In one of Bundelkhand’s most remote and drought-prone tehsils, Mau, the grief over the death of a child is quickly overshadowed by the more urgent need for money to survive. In this story, an estranged couple forget their loss in the fight for the compensation they are due.
Mau block of Chitrakoot. Madaha village. Lightening struck on 5 of June 2018, killing two young boys and injuring three. The state paid Rs 45,000 to the families of the injured and took care of their treatment; and compensated the families of the dead with four lakh rupees.
One of the children was Indrajit, the 16-year son of Neelam, a product of her first marriage, to Rajaram, in Lasahi village. She had three more children with Rajaram. The marriage was violent, and eventually Rajaram threw her out. Subsequently, she remarried and has been living in Madaha for the past ten years, with her four children and her husband, Umesh.
When Indrajit died on the 5 of June, the compensation provided to families hit by natural disasters was transferred into the account of Rajaram. The nimble-footed Rajaram left town almost immediately after, with the money, to Pune.
‘Once we knew what the compensation was, it had been settled before the SDM that the money would be divided between us. When I realized the money had gone to Rajaram, I ran to Mau. The Tehsildar said it had all been transferred into Rajaram’s account.’
Neelam’s first marriage had not been formally annulled, as is the normal case with rural households. They had submitted a notice to the Bargarh police station, and said that each party would take on guardianship and maintenance of two children. But her Aadhar card, recently acquired, mentions Umesh as her husband, and her bank account is an individual one. All the children stayed with her, occasionally visiting their father. On asking if Rajaram had ever helped or provided economic support to Neelam for the children, she was emphatic, ‘Last year our son was unwell and I asked him to ask his father to pay for his treatment. [Rajaram] flatly refused, saying the asshole has his eye on my money and was making illness an excuse to claim it. My son came crying back to me. I laboured on someone’s fields and asked him to give me 100 rupees for my son’s treatment.’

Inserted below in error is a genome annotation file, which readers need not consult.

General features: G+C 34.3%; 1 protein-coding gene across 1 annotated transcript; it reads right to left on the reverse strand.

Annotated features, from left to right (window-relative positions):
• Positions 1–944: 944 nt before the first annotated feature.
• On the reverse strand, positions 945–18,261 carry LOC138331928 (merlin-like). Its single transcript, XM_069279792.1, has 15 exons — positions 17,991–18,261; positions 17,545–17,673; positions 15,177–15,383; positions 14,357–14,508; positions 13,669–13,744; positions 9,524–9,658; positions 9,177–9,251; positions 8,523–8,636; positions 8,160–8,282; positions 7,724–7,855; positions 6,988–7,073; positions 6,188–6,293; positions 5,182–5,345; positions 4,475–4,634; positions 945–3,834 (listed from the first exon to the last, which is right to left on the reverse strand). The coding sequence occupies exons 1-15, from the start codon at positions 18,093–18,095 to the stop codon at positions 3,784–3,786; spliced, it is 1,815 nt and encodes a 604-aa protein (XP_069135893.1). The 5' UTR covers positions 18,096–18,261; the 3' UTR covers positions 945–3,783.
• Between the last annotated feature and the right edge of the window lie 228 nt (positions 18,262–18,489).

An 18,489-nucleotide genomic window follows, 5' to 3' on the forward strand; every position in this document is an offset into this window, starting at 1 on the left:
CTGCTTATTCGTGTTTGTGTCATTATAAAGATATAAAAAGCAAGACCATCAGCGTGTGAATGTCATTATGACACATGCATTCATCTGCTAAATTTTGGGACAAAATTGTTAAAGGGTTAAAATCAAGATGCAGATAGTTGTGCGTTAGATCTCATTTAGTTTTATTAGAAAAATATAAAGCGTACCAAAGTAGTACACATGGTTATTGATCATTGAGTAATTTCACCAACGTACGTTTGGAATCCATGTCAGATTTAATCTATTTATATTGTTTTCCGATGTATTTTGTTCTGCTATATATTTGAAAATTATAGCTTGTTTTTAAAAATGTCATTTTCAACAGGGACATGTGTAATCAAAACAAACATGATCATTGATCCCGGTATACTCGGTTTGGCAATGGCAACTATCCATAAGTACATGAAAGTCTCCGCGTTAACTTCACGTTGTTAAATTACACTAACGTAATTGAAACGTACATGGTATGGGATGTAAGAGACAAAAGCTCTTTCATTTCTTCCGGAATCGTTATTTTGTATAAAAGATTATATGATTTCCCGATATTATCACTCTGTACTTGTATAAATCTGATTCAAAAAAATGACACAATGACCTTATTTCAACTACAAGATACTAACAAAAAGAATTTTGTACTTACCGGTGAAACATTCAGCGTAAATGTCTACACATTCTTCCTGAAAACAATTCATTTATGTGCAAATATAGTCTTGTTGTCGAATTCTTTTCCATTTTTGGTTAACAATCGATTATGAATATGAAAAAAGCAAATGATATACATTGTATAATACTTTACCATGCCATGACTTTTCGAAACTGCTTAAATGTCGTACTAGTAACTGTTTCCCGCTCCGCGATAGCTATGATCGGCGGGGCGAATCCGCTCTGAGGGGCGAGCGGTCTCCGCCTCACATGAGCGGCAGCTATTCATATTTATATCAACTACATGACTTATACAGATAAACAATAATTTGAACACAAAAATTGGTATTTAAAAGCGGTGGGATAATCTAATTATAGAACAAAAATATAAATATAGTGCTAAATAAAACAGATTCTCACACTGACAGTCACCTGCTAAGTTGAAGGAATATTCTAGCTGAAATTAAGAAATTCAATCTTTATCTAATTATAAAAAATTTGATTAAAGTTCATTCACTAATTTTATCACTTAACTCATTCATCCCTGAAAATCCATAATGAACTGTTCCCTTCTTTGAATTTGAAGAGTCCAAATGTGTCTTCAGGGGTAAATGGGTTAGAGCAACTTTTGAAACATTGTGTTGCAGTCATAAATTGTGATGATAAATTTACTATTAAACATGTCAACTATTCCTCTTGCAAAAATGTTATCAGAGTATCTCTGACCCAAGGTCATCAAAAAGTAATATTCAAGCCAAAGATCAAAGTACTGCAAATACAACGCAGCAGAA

Neelam’s mother-in-law asks if it’s fair for the husband to have received and claimed the money from their son’s death, when Neelam brought him up, pretty much single-handedly.
Rajkumar Pandey, the Tehsildar of Mau tehsil, claimed that the victim’s father was entitled to the compensation, as per the rules. There was no note of acknowledgment of any injustice in this edict. ‘Now beyond that, husband and wife have to figure out how to divide the money between them. We’ve done what was required by transferring the money into the father’s account.’
As this story was being written, we went back to Rajaram’s village, and he was only just back from Pune. He verified that he was present when the SDM had said to divide the compensation between Neelam and himself, but said he had no intention of transferring Neelam’s share. ‘I will get the children married, so the money should stay with me,’ he said. ‘Two lakhs will come in handy to marry my daughter into a good house. And right now I can educate her too,’ he said, as a smart afterthought. ‘At the end of the day, children need their mother’s love but blood runs deep, and they will need me as well. They will come back here sometime.’
– Disha Mullick
This Khabar Lahariya article first appeared on Firstpost